In search of an IndyCar villain

Paul Tracy believes IndyCar needs a bitter rivalry to ignite greater interest in the series. But as Andy Webb writes, encouraging drivers to butt heads regularly could be very risky.

Tracy: current field in need of a villain

As a  former, self-styled series ‘bad boy’, Tracy clearly knows and a thing or two about a rivalry. The 2003 ChampCar series champion branded IndyCar’s current driver roster too “vanilla” and “corporate” to instigate the intense rivalries he considers necessary to further the series.

Paul Tracy on IndyCar rivalries
Paul Tracy believes drivers like Graham Rahal need to be prepared to wear the metaphorical ‘black hat’. (Image: IndyCar)

“That’s kind of what the series is lacking, I think, in terms of trying to promote the series — everyone wants to be the good guy and no wants to be the bad guy”, remarked Tracy who is part of NBC’s commentary team for the Verizon IndyCar Series.

IndyCar continues to struggle to get the digital column inches and news bulletin coverage lavished upon NASCAR and other mainstream sports. Many observers and fans agree with the “Thrill from Westhill” that the series needs to adopt an ‘all publicity is good publicity’ attitude to accelerate its growth. Irrespective of whether that comes via great racing, off-track punch-ups or some combination of the two.

Could a bitter, fight-picking, expletive-laden rivalry push the series back onto the regular sports bulletins? Of course, it could.

Using the ‘payback’ moves and pit lane brawls

NASCAR has benefitted hugely from pit lane brawls and ‘payback’ wrecks long before it became considered a marketing ‘tool’.

In recent seasons it has been a challenge for mainstream media to decide which particular incident to focus on as rivalries boiled over up and down pit road. IndyCar, by contrast, has struggled to offer up anything even vaguely similar.

NASCAR brawl
Who cares who won the race…

A driver (or drivers) taking on the ‘black hat’ roll or IndyCar somehow pouring gasoline on the simmering tensions between Alexander Rossi and Robert Wickens for example, therefore, looks like a good idea. Manufactured or not, more wheel-banging and perhaps a pit road brawl or two might be just the ticket. Particularly with NBC keen to broadcast more races on its main network in 2019, instead of hiding them on NBCSN.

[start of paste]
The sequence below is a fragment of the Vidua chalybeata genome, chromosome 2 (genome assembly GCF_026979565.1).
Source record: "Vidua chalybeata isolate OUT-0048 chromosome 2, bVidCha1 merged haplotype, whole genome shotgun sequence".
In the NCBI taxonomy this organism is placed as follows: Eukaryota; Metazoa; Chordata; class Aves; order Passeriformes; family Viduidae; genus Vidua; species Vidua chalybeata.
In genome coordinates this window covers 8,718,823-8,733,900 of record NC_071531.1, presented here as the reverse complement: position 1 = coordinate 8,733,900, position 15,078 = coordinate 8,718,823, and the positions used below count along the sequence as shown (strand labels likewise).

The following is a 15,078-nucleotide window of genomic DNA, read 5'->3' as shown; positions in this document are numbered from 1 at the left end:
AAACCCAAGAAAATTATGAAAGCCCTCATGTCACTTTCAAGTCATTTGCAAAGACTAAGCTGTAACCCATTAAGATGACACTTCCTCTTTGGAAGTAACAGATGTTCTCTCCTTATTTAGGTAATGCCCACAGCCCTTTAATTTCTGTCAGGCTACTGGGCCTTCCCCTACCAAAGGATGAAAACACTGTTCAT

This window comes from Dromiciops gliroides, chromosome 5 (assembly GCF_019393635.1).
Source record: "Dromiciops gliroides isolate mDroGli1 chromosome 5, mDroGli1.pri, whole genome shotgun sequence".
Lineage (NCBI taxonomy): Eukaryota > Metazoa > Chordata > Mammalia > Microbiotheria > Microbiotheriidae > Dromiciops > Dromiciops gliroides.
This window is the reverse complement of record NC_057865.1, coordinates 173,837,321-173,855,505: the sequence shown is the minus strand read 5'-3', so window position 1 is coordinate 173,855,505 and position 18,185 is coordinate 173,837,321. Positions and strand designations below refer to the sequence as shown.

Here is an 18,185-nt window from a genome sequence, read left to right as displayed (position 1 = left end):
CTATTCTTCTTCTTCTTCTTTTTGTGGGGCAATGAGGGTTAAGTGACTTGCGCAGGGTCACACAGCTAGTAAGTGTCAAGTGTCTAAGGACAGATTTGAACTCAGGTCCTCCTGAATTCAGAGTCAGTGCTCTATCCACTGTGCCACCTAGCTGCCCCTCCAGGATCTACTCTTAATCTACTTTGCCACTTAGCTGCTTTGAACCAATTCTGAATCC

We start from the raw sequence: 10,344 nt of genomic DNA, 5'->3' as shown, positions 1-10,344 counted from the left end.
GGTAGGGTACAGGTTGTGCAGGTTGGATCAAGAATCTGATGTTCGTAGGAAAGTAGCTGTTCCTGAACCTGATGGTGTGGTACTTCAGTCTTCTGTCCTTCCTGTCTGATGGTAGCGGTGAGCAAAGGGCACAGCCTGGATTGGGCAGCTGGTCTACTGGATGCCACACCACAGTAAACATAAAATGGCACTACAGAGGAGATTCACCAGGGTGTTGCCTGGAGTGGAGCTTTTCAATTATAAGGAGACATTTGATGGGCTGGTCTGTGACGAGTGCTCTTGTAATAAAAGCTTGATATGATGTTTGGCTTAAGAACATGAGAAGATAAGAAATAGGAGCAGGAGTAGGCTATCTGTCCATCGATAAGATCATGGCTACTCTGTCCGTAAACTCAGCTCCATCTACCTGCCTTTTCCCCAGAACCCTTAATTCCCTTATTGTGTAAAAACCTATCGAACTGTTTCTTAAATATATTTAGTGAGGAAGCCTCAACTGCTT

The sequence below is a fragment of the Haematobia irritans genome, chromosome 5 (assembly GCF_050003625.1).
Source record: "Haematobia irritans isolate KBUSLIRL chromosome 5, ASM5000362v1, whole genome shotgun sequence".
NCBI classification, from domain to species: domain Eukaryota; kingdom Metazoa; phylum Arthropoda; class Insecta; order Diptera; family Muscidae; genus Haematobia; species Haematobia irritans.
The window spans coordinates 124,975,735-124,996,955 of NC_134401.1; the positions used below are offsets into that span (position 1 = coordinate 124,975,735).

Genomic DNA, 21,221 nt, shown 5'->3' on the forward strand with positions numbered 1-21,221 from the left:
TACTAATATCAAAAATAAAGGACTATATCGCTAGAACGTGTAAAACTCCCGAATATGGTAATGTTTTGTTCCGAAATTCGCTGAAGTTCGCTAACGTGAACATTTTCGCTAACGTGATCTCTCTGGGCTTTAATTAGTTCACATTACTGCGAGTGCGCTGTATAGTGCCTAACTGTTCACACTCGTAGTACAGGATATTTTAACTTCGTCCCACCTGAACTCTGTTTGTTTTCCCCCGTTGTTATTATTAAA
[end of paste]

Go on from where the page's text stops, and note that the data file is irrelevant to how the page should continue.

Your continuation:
But for all the potential ‘opportunities’ that might come, there are good reasons not to actively encourage or pursue the path suggested by Tracy.

What did we come to the race to see?

First off, it detracts from the racing and the quality of racing is IndyCar’s biggest selling point.

An intense rivalry with f-bombs and punch-ups can certainly bring attention to a championship. But it mostly overshadows the racing, in much the same way a huge IndyCar shunt makes it onto SportsCenter or rips across Twitter, while the race is a forgotten footnote.

Alexander Rossi Robert Wickens contact St Petersburg IndyCar
The makings of an IndyCar feud? Rossi and Wickens making contact at St Petersburg earlier this year. (Image: IndyCar)

NASCAR is a prime example with the post-race bust-ups and brawls becoming the story. The stories of the race, brave overtakes, brilliant individual performances fade into the background.

When Nico Rosberg caused a late yellow in qualifying for the 2014 F1 Monaco Grand Prix, whether he ‘cheated’ teammate and nemesis Lewis Hamilton became the story. Similarly, when Hamilton and Sebastien Vettel clashed in Baku last year, that dominated the post-race coverage. Casual observers missed out on Daniel Ricciardo’s sensational run from dead last to the win and the photo finish for 2nd between Lance Stroll and Valtteri Bottas.

Come for the racing, stay for the rivalries

Attracting new fans is critical for IndyCar but it needs to be fans who will commit to the series. Those attracted by high-speed wrecks or post-race brawls are not going to stick around in the long run unless the series delivers a steady diet of controversy mixed with assault and battery.

The series needs fans that want to see Wickens and Rossi race hard, have a heated exchange of words after the race and then go home. Those that are only interested in who throws the first punch will simply not stick around. Which hardly makes it a sustainable path to growth for IndyCar.

A caution about going flat out for publicity

Thirdly – and specifically in the case of IndyCar – it’s just too dangerous.

Any attempt to either directly or indirectly encourage vendettas or reckless behaviour would be utterly irresponsible. It is in fact reassuring that the drivers currently on the grid understand that banging wheels is something of a last resort and that doing so on an oval is an absolute no-no.

IndyCar is a great series to be involved in and watch right now. The buzz is returning and there are many reasons to be positive. It would be easy to get sucked along by the excitement and start pushing the envelope in search of faster growth, especially with NASCAR on the ropes.

The last time IndyCar tried to manufacture publicity in such a high-risk fashion it resulted in one of the darkest weekends in its history: Las Vegas, 2011.

A bitter rivalry in IndyCar could – in the short term at least – boost its profile. Without it, the process of rebuilding the profile of the series will continue to be a slow one. But if that is the price to pay for IndyCar steering clear of pit road brawls between drivers and high risk gambles, I am all for it.

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